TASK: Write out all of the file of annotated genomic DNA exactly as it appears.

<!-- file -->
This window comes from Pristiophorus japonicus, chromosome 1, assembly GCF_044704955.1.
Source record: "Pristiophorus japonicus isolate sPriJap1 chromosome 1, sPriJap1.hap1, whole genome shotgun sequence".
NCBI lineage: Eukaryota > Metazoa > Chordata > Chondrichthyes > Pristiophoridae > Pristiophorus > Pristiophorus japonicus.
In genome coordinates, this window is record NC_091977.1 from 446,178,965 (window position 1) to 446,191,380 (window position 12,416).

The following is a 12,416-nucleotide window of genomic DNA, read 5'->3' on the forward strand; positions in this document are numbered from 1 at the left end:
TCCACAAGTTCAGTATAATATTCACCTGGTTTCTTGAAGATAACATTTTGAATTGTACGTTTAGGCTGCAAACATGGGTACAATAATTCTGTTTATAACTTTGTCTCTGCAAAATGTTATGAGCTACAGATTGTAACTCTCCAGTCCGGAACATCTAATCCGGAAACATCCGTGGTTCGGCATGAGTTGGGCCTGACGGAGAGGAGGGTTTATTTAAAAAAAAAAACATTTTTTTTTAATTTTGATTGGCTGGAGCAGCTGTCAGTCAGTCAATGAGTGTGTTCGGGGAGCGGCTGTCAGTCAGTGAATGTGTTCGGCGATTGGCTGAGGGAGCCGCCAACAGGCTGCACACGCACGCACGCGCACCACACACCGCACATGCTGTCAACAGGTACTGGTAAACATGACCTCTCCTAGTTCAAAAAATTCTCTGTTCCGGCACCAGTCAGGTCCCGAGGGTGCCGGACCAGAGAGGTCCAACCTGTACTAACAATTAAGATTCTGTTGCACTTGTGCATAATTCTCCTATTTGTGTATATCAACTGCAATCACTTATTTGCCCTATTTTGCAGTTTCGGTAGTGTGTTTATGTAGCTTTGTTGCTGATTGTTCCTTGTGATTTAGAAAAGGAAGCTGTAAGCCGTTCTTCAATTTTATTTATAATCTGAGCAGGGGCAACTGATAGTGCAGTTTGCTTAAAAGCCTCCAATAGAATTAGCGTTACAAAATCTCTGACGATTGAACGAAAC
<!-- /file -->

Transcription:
This window comes from Pristiophorus japonicus, chromosome 1, assembly GCF_044704955.1.
Source record: "Pristiophorus japonicus isolate sPriJap1 chromosome 1, sPriJap1.hap1, whole genome shotgun sequence".
NCBI lineage: Eukaryota > Metazoa > Chordata > Chondrichthyes > Pristiophoridae > Pristiophorus > Pristiophorus japonicus.
In genome coordinates, this window is record NC_091977.1 from 446,178,965 (window position 1) to 446,191,380 (window position 12,416).

The following is a 12,416-nucleotide window of genomic DNA, read 5'->3' on the forward strand; positions in this document are numbered from 1 at the left end:
TCCACAAGTTCAGTATAATATTCACCTGGTTTCTTGAAGATAACATTTTGAATTGTACGTTTAGGCTGCAAACATGGGTACAATAATTCTGTTTATAACTTTGTCTCTGCAAAATGTTATGAGCTACAGATTGTAACTCTCCAGTCCGGAACATCTAATCCGGAAACATCCGTGGTTCGGCATGAGTTGGGCCTGACGGAGAGGAGGGTTTATTTAAAAAAAAAAACATTTTTTTTTAATTTTGATTGGCTGGAGCAGCTGTCAGTCAGTCAATGAGTGTGTTCGGGGAGCGGCTGTCAGTCAGTGAATGTGTTCGGCGATTGGCTGAGGGAGCCGCCAACAGGCTGCACACGCACGCACGCGCACCACACACCGCACATGCTGTCAACAGGTACTGGTAAACATGACCTCTCCTAGTTCAAAAAATTCTCTGTTCCGGCACCAGTCAGGTCCCGAGGGTGCCGGACCAGAGAGGTCCAACCTGTACTAACAATTAAGATTCTGTTGCACTTGTGCATAATTCTCCTATTTGTGTATATCAACTGCAATCACTTATTTGCCCTATTTTGCAGTTTCGGTAGTGTGTTTATGTAGCTTTGTTGCTGATTGTTCCTTGTGATTTAGAAAAGGAAGCTGTAAGCCGTTCTTCAATTTTATTTATAATCTGAGCAGGGGCAACTGATAGTGCAGTTTGCTTAAAAGCCTCCAATAGAATTAGCGTTACAAAATCTCTGACGATTGAACGAAAC